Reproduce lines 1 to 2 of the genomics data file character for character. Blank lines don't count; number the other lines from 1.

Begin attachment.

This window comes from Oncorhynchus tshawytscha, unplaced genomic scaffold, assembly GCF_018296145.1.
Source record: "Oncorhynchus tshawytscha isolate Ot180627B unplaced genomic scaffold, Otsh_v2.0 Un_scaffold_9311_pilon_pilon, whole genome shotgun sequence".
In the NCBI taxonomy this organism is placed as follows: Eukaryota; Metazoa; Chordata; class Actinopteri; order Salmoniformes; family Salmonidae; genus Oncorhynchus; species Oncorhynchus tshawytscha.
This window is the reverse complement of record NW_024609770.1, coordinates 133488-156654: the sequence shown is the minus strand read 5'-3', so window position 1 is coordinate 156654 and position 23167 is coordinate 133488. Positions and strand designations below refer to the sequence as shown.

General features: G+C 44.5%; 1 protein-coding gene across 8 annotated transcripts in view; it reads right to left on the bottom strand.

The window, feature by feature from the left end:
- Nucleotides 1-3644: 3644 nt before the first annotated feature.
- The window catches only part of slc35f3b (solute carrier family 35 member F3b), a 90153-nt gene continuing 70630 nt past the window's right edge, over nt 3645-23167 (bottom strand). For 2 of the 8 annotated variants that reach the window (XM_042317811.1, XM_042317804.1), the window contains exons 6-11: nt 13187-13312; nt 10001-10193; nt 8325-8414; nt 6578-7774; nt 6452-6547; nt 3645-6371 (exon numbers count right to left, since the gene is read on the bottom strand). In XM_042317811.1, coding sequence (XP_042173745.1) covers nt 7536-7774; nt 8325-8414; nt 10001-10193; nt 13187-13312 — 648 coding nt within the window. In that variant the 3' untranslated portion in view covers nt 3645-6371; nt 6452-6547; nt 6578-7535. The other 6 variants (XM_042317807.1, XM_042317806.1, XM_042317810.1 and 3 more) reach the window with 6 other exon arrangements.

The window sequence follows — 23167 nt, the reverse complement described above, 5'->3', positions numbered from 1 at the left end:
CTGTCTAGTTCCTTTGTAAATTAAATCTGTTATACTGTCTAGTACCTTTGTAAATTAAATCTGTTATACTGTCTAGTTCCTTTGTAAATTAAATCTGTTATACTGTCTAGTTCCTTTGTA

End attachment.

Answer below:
This window comes from Oncorhynchus tshawytscha, unplaced genomic scaffold, assembly GCF_018296145.1.
Source record: "Oncorhynchus tshawytscha isolate Ot180627B unplaced genomic scaffold, Otsh_v2.0 Un_scaffold_9311_pilon_pilon, whole genome shotgun sequence".